This ECG is taken from an 82-year-old man who called 911 because of chest pain. He has an unspecified “cardiac” history, but we do not know the specifics.
This ECG is taken from an elderly man who has a history of complete heart block and AV sequential pacemaker. On the day of this ECG, he presented to the Emergency Department with chest pain and shortness of breath. His vital signs were stable and within normal limits. We do not have information about his treatment or outcome.
SUBTLE ST CHANGES This ECG was obtained from an 87-year-old man who was experiencing chest pain. Due to the subtle ST elevation in Leads II, III, aVF, V5, and V6, (inferior- lateral walls) the ECG was transmitted to the hospital by the EMS crew, and the cath lab was activated. The patient denied previous cardiac history.
Intermittent chest pain. This series of three ECG were taken from a 41-year-old man with a two-week history of intermittent chest pain. At the time of the first ECG, 12:05 pm, he was pain-free. We see a sinus tachycardia at 102 bpm, and has just come under the care of paramedics. There is a very subtle ST sagging and T wave inversion in Lead III, and no other ST changes. He had an uneventful trip to the hospital.
This ECG is from a 65-year-old woman who presented to the Emergency Department with a complaint of chest pain. We have no other clinical information.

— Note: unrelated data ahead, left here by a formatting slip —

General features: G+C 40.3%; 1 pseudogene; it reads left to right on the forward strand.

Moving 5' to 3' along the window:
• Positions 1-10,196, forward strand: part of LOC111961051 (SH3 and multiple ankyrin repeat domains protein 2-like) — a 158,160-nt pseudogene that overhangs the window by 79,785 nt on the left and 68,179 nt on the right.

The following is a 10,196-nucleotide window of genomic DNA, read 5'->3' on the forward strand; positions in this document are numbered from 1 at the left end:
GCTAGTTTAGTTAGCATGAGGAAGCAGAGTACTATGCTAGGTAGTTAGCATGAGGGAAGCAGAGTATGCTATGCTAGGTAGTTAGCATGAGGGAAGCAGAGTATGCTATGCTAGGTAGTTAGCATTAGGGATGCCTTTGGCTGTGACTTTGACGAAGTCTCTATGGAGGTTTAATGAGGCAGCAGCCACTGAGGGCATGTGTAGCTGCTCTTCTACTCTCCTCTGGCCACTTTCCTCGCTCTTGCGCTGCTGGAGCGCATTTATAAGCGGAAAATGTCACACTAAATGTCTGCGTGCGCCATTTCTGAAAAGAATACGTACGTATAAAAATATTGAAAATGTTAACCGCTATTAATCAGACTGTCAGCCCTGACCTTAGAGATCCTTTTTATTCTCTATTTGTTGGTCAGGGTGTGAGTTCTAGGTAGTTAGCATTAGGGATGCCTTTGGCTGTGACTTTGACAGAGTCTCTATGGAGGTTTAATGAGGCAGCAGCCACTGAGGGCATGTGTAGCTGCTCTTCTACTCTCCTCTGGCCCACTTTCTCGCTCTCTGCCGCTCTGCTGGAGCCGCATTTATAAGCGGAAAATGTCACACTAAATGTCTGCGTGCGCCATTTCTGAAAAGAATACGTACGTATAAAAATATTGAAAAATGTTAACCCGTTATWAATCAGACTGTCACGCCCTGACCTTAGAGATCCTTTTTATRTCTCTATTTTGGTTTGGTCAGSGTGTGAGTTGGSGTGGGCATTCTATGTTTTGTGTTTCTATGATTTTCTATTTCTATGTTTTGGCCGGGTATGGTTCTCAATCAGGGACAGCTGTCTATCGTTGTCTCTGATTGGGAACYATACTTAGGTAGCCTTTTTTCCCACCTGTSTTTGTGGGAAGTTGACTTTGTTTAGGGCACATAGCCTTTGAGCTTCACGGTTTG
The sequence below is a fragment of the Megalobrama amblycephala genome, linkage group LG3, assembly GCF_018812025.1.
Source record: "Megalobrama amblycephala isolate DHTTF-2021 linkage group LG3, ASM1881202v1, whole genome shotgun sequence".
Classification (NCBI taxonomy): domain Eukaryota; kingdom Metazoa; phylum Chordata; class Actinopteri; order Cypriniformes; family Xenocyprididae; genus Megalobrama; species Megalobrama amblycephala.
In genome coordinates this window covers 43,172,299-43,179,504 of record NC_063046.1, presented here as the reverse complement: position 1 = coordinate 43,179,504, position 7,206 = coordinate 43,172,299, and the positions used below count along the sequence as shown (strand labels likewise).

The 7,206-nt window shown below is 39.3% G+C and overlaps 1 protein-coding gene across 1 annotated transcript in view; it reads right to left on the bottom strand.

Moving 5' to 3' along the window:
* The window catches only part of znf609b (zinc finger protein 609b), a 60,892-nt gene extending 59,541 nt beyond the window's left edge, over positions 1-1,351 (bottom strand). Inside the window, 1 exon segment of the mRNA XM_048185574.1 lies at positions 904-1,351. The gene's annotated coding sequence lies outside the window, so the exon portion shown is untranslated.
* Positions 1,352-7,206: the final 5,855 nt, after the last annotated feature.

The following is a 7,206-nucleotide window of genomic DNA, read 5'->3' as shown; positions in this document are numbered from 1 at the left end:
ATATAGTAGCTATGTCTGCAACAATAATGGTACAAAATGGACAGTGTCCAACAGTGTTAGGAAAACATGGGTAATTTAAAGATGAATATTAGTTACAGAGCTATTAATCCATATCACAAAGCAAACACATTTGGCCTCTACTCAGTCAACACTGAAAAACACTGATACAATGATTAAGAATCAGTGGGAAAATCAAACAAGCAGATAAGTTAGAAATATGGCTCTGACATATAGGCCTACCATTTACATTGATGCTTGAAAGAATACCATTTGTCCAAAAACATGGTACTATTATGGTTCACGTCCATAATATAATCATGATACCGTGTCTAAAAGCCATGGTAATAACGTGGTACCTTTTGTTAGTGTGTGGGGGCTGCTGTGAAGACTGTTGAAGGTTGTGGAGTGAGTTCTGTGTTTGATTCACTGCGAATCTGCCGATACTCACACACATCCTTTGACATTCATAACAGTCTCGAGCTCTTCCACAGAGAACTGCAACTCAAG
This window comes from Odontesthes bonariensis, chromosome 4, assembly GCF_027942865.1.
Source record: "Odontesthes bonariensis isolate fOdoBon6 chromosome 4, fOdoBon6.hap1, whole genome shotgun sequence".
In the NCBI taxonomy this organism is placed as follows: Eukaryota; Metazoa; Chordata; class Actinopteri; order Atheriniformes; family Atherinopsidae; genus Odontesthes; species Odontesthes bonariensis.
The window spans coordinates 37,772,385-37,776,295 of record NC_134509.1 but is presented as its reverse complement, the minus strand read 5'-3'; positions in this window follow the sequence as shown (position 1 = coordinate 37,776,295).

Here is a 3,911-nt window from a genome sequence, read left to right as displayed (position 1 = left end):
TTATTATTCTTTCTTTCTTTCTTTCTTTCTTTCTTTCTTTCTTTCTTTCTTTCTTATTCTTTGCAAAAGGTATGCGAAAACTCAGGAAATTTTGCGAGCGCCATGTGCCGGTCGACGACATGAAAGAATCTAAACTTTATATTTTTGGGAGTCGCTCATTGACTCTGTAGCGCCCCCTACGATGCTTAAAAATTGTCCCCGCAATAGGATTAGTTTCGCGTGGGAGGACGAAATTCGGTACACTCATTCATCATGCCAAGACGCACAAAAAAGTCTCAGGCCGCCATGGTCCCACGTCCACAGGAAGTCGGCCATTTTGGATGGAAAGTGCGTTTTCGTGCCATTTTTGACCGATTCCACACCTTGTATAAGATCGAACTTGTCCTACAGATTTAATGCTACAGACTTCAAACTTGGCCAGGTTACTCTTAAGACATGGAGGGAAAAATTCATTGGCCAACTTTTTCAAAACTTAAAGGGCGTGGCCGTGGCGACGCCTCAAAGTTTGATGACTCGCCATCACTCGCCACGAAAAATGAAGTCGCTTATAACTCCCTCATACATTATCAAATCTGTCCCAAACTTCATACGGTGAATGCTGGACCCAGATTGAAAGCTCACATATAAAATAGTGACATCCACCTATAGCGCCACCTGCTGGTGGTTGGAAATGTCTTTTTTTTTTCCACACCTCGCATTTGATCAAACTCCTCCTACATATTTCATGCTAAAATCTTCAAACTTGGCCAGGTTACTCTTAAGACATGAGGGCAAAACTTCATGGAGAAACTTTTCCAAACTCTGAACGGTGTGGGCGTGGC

This is an interesting teaching ECG on many levels. It is obtained from a man with chest pain. No other history or follow up is available.
This ECG is a good example of an inferior wall M.I. that was confirmed and treated in the cath lab.
The ST segments are elevated in Leads II, III, and aVF, but the amount of elevation may look subtle to some. When the amount of elevation seems small, what other signs can help us recognize acute ST-elevation M.I.?
This ECG shows a common manifestation with inferior wall M.I., BRADYCARDIA. We see the signs of acute inferior wall M.I.
This ECG was obtained from a patient who suffered an obstruction of the circumflex coronary artery. Unfortunately, he was in the approximately 15-18% of the population in whom the circumflex artery is dominant. That means that it connects with the posterior descending artery, perfusing not only the lateral wall of the left ventricle, but also the posterior and inferior walls. In this case, the obstruction is in the midportion of the artery, and the high lateral wall is spared.
This is a very interesting ECG taken from an acute M.I. patient. Your basic level students will be able to appreciate the ST elevation in V1 through V3. Although the elevations are not very high, there are plenty of other abnormalities that point to acute STEMI: the ST segments are flat and there are marked ischemic T waves in the lateral leads: V4 through V6 and I and aVL. The patient was suffering an acute episode of chest pain.
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